Published on June 4th, 2015 | by Josh Glenn0
The spy movie is a peculiar little beast. So ingrained is it into our popular consciousness, through such cultural behemoths as the Bond movies, the various incarnations of the Mission: Impossible series and television institutions like the non-Marvel Avengers, that we are both achingly familiar with its conventions and ever keen to re-appropriate it for our contemporary concerns. Agent 007 is the canniest distillation of the genre’s cycles: the gadgets, girls and gambling (as well as other unapologetic vices) that characterised the campy aesthetic of the ‘60s and ‘70s entries gave way to a focus on Bond’s darker side during Dalton’s era, which was lost in the mix of the many excesses of the end-of-the-century outings and then, in a post-9/11 world, given a reinvigorated emphasis under Craig’s heavily psychologised tenure. But if the cinematic world of espionage is malleable with the times, its narrative beats remain staunchly intact.
It is this inner tension that is both an asset and hinderance in Paul Feig’s Spy. Opening in media res as Bradley Fine (Jude Law) infiltrates a Bulgarian mansion to find the one man who knows the whereabouts of a nuclear weapon, we instinctively know the score even if the specifics are a little sketchy. A series of incidents (which I won’t disclose, lest I spoil some of the film’s biggest laughs) mean that the trail runs cold and all active CIA agents become at risk. Fortunately for the agency, extremely un-spectacular analyst Susan Cooper (Melissa McCarthy) is keen to put her life on the line in order track down this ‘one man’s daughter (Rose Byrne), who may also know the location of said WMD. As Cooper commences her globetrotting adventure, she has to contend with forged allegiances, double crossings, the giddy ineptitude of her confidant (Miranda Hart) and an exposed agent blighted by petty jealousy (Jason Statham). Spy zips along at a giddy old pace, packing in plenty of gags, quips and larks, as well as several reasonably impressive action sequences. At the same time, though, it’s never quite enough.
Aesthetically, it’s difficult to discern exactly what the film is attempting to do. It has neither the razor-sharp parody nor David Wain-esque surrealism to imbue the bog-standard plot with a lease of life, meaning that few of the jokes really stick and a good deal of them simply fall flat. The humour teeters down the middle of the road, with an occasional ‘fuck’ thrown in to justify the R rating. As such, little distinguishes it from the crop of spy comedies that litter the path of cinema: Get Smart, I Spy, Johnny English – hell, even Agent Cody Banks.
Which isn’t to say there aren’t laughs. This is a Paul Feig joint, after all, and while the days of Freaks and Geeks are long behind him, he still has a keen knack for developing even minor characters into memorable running jokes. In a turn more unexpected than any of Spy’s various knife-twists, Jason Statham is far and away the film’s MVP. Amping up his tough guy persona with admirable abandon, The Stath chews through increasingly nonsensical dialogue with a hitherto untapped comedic gusto. The film’s best gag is the idea that he feels he’s the rightful protagonist to this movie, but, like a bodged transplant, is continually rejected. Rose Byrne, too, continues to mount a case for being a titan of understated delivery, relishing her role as a bitch that makes her Bridesmaids character look like Jean Weir. As the titular spy, Melissa McCarthy is solid, and undeniably a pleasant screen presence, but her brand of humour is one that, unfortunately, I continue to find elusive.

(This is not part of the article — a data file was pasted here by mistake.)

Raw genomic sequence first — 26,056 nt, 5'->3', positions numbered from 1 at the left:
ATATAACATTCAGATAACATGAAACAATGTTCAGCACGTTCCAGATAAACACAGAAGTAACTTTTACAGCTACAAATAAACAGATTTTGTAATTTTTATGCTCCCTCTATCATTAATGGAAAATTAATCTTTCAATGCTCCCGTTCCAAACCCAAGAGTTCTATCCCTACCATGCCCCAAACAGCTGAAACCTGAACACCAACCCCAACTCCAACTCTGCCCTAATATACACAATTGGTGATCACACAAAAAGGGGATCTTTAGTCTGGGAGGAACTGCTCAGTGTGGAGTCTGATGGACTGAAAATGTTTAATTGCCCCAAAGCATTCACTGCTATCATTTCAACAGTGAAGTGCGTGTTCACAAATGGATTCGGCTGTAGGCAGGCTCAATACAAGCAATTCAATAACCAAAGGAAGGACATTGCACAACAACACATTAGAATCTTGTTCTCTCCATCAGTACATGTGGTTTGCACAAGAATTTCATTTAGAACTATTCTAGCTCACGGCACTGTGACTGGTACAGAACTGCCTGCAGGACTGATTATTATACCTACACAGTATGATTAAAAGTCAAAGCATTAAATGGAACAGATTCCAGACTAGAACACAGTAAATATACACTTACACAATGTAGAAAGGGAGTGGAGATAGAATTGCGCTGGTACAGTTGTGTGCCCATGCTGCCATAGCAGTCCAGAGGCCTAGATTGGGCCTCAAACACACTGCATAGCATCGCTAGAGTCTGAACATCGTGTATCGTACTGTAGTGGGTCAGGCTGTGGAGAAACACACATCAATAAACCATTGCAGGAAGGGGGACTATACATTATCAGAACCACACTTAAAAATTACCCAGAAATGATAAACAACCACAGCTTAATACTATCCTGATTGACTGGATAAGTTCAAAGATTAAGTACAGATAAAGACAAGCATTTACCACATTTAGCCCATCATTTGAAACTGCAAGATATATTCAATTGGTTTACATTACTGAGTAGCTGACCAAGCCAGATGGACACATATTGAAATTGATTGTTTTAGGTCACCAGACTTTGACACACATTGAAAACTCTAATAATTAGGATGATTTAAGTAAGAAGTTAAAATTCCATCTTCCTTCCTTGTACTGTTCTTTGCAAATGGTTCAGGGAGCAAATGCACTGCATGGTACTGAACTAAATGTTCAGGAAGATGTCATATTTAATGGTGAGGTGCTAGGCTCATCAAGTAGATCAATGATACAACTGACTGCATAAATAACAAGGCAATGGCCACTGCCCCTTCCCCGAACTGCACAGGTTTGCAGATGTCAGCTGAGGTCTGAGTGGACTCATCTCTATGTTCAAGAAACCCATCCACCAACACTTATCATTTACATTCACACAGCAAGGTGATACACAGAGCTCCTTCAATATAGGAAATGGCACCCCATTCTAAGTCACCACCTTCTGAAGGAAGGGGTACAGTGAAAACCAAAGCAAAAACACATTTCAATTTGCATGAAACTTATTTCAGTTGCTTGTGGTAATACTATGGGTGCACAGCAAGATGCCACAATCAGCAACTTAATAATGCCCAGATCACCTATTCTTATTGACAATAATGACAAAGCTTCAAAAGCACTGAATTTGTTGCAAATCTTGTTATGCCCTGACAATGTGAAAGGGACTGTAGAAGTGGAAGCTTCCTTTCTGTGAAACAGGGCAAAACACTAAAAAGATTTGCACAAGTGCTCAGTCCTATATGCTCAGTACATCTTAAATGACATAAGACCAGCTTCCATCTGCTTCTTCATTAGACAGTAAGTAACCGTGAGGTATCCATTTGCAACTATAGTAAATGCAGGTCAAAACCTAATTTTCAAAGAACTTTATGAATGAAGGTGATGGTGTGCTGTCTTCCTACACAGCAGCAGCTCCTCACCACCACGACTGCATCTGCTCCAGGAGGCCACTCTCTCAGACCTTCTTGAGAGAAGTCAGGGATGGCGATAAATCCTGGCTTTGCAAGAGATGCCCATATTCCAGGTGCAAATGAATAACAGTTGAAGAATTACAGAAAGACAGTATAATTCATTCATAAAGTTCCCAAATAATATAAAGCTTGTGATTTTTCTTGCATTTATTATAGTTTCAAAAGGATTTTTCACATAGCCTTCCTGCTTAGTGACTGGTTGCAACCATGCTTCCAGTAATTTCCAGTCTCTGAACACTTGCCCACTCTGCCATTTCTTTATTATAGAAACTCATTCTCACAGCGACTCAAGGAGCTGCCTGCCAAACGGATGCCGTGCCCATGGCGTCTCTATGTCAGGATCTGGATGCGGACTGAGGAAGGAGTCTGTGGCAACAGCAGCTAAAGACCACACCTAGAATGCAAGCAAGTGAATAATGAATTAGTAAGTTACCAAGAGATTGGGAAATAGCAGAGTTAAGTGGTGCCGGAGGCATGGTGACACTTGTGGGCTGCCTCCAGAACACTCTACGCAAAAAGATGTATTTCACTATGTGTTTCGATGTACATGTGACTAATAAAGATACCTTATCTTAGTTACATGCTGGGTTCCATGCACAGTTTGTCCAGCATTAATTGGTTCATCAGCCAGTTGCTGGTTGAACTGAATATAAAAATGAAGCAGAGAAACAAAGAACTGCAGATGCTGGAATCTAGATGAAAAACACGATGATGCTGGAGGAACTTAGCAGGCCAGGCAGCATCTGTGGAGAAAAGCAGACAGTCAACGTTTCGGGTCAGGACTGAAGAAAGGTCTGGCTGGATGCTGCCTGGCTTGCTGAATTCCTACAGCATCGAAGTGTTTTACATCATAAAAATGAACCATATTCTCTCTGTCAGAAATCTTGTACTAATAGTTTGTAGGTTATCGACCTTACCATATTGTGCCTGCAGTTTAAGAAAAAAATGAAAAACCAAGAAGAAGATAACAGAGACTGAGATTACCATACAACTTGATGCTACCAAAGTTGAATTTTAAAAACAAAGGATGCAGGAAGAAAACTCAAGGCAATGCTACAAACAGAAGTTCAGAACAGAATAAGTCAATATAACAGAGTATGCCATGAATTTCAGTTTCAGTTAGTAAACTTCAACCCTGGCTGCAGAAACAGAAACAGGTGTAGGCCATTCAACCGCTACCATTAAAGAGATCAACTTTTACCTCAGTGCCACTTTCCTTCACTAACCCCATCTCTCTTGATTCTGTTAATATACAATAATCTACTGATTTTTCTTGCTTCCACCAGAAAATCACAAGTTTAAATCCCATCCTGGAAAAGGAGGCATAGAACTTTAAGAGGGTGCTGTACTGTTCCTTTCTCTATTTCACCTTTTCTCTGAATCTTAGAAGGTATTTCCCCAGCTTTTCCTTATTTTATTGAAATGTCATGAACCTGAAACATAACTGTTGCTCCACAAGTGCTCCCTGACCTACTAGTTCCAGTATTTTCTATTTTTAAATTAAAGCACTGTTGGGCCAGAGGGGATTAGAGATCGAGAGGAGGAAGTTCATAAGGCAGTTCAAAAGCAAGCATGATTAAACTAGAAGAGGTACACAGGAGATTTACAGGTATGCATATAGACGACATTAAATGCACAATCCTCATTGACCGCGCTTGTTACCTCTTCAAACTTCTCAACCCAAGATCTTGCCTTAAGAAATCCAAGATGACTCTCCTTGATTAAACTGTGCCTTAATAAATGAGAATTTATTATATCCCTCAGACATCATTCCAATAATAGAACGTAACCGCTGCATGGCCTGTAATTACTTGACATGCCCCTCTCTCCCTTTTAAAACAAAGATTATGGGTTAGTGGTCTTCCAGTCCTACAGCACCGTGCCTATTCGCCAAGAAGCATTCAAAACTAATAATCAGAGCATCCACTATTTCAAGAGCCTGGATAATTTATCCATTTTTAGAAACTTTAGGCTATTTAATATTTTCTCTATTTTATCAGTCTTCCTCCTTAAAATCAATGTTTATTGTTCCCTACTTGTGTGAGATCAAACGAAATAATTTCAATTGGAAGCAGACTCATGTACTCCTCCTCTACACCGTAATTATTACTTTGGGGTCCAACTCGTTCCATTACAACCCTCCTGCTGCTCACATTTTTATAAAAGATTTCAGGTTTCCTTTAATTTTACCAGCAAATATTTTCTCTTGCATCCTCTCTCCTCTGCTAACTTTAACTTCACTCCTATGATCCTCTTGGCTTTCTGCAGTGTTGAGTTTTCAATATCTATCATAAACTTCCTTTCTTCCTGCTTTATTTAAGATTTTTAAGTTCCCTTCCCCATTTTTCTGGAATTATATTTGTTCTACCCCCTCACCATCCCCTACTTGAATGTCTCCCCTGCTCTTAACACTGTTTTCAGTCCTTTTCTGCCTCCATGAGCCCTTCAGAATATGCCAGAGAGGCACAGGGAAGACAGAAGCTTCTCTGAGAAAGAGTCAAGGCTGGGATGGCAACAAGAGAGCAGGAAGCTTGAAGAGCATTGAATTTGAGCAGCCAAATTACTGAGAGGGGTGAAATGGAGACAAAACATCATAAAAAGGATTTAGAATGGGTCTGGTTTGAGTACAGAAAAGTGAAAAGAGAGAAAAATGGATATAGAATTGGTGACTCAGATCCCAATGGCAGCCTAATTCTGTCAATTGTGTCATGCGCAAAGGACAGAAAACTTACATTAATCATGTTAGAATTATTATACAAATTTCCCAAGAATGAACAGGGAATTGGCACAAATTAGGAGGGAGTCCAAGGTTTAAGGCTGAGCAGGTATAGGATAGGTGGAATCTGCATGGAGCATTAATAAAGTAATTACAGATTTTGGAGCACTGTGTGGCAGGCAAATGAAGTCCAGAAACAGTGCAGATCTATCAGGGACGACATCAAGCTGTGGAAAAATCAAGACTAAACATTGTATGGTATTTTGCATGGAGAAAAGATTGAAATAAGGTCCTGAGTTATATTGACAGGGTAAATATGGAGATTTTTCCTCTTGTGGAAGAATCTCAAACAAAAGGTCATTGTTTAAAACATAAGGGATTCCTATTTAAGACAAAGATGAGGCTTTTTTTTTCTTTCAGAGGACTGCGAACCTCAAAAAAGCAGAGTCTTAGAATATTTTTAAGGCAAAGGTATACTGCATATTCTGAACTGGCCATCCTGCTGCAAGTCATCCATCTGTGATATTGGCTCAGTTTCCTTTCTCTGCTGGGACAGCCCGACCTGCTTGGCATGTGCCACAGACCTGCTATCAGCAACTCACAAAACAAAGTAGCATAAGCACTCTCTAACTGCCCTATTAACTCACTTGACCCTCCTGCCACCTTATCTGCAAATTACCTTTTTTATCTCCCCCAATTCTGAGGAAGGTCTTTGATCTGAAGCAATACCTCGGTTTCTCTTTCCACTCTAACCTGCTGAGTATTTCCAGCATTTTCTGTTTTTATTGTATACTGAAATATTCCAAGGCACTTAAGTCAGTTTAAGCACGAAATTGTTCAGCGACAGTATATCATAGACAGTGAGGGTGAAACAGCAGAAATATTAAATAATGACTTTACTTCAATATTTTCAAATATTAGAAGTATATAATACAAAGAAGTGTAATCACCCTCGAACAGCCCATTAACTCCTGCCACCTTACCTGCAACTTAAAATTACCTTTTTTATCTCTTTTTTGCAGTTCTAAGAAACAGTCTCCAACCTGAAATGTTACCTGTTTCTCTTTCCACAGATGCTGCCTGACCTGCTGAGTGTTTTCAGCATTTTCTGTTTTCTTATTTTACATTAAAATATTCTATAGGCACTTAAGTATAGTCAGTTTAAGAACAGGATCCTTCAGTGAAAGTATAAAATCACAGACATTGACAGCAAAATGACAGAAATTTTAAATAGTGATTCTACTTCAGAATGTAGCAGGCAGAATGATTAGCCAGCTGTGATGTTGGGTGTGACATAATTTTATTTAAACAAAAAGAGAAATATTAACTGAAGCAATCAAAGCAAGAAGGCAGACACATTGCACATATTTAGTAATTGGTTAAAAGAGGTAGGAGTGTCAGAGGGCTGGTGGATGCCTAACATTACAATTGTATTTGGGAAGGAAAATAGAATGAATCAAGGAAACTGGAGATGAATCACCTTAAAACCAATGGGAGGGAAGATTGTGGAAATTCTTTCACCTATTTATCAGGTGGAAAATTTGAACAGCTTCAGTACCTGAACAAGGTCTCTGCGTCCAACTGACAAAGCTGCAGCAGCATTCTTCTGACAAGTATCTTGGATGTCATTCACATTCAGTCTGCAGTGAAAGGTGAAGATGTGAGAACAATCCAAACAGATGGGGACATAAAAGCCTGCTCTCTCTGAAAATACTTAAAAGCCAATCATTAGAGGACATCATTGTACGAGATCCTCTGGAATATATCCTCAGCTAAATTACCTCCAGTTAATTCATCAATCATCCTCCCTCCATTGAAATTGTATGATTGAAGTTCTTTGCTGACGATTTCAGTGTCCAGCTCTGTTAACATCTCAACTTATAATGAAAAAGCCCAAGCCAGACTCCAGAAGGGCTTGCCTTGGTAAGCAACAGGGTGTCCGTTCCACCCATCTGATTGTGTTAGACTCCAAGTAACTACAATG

If McCarthy the performer doesn’t quite shoulder the movie, though, McCarthy-as-Cooper proves to be quite the revelation. The broad arc of the character is a basic hero’s journey, with the everywoman stepping up to the plate and achieving a state of self-actualisation. What really makes it sing, though, are the details. Early on in the second act, she proves herself to be an incredibly adept agent, demonstrating an untapped resourcefulness by rolling with a less-than-ideal punch. From then on the jokes are less ‘look how funny it is that this woman is fat’ and more ‘look how incompetent the people around her are’. It’s an incredibly important transition, and one that marks the film as quietly intelligent. The joke isn’t that she’s an oversized woman trying to do a lean-man’s job; it’s that the idiots around her repeatedly think it is.
Indeed, by the resolution the archetypal male figures are rendered impotent: the suave gentleman is turned down for a date, the undercover agent (a reliably hilarious Peter Serafinowicz) is helplessly smitten, and The Stath has been rendered entirely useless. Hell – and this, I suppose, is something of a SPOILER – even the Big Bad is taken down by McCarthy and Hart, with nary a bloke in sight. More impressive is the ease with which this female agency is achieved: ‘progressive’ doesn’t equate to ‘preachy’, fellas. Despite what the Men’s Rights lot may whine, it has precisely zero impact on the film’s enjoyment.
So maybe Spy isn’t a particularly memorable movie. It cleaves close to the genre with insufficient wit to challenge it and sits only a hair’s width above its incredibly patchy spy-com brethren. But, true to mandate, it is very clearly a movie of 2015. It’s not an all-time great comedy, or even the comedy of the year. It is, however, one that it crucial right now.